writing insulting remarks about the victim on whiteboards or in public places, by passing
around notes about or drawings of the victim or by whispering insults about them loud enough
to be heard.
Persistent name-calling directed at the same individual(s), which hurts, insults or humiliates
should be regarded as a form of bullying behaviour; most name-calling of this type refers to
physical appearance, e.g. ‘big ears’, size or clothes worn.
Accent or distinctive voice characteristics may attract negative attention. Academic ability can
also provoke name calling. This tends to operate at two extremes; first, there are those who
are singled out for attention because they are perceived to be slow, or weak, academically.
These pupils are often referred to as ‘dummies’, ‘dopes’ or donkeys’. At the other extreme are
those who, because they are perceived as high achievers, are labelled ‘swots’, ‘brain-boxes’,
licks’, ‘teachers’ pets’, etc.
This behaviour usually refers to the good-natured banter which goes on as part of the normal
social interchange between people. However, when this slagging extends to very personal
remarks aimed again and again at the one individual about appearance, clothing, personal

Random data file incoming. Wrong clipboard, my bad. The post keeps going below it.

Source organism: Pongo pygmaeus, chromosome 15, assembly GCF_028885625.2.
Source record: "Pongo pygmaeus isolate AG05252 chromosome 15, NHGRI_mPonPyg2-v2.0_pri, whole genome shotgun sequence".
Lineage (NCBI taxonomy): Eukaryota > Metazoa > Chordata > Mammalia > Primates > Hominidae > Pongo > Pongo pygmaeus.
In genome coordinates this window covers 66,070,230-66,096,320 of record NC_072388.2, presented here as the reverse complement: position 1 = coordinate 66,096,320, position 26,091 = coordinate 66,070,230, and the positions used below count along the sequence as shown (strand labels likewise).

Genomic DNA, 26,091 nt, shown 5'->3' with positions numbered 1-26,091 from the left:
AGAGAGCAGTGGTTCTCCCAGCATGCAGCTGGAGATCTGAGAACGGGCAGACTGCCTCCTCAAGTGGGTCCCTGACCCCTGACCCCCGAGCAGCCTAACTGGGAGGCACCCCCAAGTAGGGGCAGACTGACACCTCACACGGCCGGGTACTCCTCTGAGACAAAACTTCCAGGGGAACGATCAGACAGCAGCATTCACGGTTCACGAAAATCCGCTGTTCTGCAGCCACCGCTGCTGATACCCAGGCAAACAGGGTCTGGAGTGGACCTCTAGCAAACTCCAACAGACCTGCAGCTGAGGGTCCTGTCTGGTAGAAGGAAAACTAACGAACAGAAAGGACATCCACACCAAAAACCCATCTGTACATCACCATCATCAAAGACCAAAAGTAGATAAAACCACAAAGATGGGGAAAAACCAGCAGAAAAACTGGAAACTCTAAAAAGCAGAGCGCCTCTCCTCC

hygiene or involves references of an uncomplimentary nature to members of one’s family,
particularly if couched in sexual innuendo, then it assumes the form of bullying. It may take
the form of suggestive remarks about a pupil’s sexual orientation.
Bullying of School Personnel
Bullying of school personnel by means of physical assault, damage to property, verbal abuse,
threats to people’s families’ etc.
Access to technology means that cyber bullying can happen around the clock and the student’s home may not be a safe haven from such bullying. Students are increasingly communicating in ways that are often unknown to adults and free from supervision. The nature of these technologies means digital content can be shared and seen by a very wide audience. While cyber bullying often takes place at home and at night, the impact can also be felt in school.